I wouldn’t argue further if traditional life insurance is being compared with term insurance because putting money on a traditional insurance is really not worth it. I hope readers will have a better understanding about VUL. There are several types of VUL products per company and it’s just a matter of choosing what’s best for you and the agent is a big factor. Some people who had a bad experience with VUL products might have an agent who is just after the commission so they offer the wrong product to the person.

    I have nothing against term insurance, it’s just a matter of calculating and researching further on where to invest your hard earned money.

    Happy investing everyone! :)

  41. Fitz says:

    BTID vs VUL is always a divisive topic, even among us Registered Financial Planners.

    There have been many attempts to compare them based on actual figures and both sides have always come up with results that favor their side.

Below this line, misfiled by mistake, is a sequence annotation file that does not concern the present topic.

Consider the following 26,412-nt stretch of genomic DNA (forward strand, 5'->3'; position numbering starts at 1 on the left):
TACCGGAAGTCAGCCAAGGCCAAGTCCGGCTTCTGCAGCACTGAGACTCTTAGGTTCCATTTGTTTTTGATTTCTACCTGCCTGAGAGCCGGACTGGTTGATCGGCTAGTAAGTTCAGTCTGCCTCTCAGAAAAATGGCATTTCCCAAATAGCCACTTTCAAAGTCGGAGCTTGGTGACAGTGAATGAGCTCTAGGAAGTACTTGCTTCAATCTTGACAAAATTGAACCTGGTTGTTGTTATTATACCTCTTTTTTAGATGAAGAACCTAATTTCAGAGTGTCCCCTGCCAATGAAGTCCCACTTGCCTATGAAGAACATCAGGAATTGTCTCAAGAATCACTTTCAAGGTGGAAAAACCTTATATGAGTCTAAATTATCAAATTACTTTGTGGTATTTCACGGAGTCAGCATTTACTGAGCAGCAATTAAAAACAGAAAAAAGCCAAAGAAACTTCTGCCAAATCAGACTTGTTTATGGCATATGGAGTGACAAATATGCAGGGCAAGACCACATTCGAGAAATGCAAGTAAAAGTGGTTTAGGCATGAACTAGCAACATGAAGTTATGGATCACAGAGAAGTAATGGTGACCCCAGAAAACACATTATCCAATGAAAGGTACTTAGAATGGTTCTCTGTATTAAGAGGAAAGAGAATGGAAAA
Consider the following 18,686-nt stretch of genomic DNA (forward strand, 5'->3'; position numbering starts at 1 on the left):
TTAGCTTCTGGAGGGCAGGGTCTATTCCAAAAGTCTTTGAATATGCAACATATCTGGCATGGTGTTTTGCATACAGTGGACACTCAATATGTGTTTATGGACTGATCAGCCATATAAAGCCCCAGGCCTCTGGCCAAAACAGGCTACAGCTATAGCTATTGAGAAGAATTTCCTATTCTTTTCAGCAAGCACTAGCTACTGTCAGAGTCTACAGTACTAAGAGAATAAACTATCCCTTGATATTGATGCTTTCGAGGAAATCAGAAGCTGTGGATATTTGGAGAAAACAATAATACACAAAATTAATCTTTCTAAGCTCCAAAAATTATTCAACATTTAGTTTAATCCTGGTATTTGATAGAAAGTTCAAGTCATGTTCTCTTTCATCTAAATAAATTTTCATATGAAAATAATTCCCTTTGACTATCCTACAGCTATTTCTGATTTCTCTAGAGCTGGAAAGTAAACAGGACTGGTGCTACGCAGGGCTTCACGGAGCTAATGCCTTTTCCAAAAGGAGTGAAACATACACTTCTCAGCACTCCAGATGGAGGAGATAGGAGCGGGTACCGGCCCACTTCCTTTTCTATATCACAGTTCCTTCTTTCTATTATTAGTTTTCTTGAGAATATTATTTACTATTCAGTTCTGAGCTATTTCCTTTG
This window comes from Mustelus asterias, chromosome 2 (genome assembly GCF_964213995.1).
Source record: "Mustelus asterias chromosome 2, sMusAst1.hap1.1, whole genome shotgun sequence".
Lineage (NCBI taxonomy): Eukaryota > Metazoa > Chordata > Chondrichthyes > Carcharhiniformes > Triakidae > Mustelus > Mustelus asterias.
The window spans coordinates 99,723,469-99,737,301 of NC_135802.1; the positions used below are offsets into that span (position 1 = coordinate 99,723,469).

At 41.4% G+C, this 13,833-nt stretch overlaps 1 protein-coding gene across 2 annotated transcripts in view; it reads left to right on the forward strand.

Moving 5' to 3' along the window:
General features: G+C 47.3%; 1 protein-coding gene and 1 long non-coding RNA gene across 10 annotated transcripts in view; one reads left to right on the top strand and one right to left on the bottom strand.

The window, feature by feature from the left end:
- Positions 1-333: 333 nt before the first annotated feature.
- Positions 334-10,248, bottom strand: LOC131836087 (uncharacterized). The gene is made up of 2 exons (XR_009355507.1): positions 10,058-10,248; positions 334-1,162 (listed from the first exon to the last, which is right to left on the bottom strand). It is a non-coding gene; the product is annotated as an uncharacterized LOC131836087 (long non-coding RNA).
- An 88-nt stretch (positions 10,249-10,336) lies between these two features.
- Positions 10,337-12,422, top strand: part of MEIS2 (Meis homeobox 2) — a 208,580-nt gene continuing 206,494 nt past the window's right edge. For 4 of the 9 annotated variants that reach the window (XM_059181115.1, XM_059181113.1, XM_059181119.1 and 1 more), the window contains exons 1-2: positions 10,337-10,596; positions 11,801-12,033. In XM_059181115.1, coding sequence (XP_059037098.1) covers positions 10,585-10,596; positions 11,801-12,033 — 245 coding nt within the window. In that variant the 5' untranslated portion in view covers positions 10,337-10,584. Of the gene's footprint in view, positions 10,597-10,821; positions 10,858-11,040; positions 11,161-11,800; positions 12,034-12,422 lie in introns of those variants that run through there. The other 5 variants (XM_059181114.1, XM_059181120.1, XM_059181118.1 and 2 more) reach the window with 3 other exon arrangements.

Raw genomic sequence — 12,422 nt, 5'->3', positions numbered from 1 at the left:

However, I believe that protection always comes before investing. And getting a term insurance is the cheapest option. I’ve met too many people who had to let their policies lapse because they can’t pay their VULs anymore.

    Also, it’s important to note that insurance companies are dynamic organizations. They used to push for whole life, but now, they’re pushing for VULs.

    But because of the many advantages of doing BTID, most of them are now redesigning their VULs to lessen those advantages – which includes offering term insurance that can be upgraded to VUL before the end of term. Some, have even increased the cost of their term insurance, to lower the gap between their VUL plans.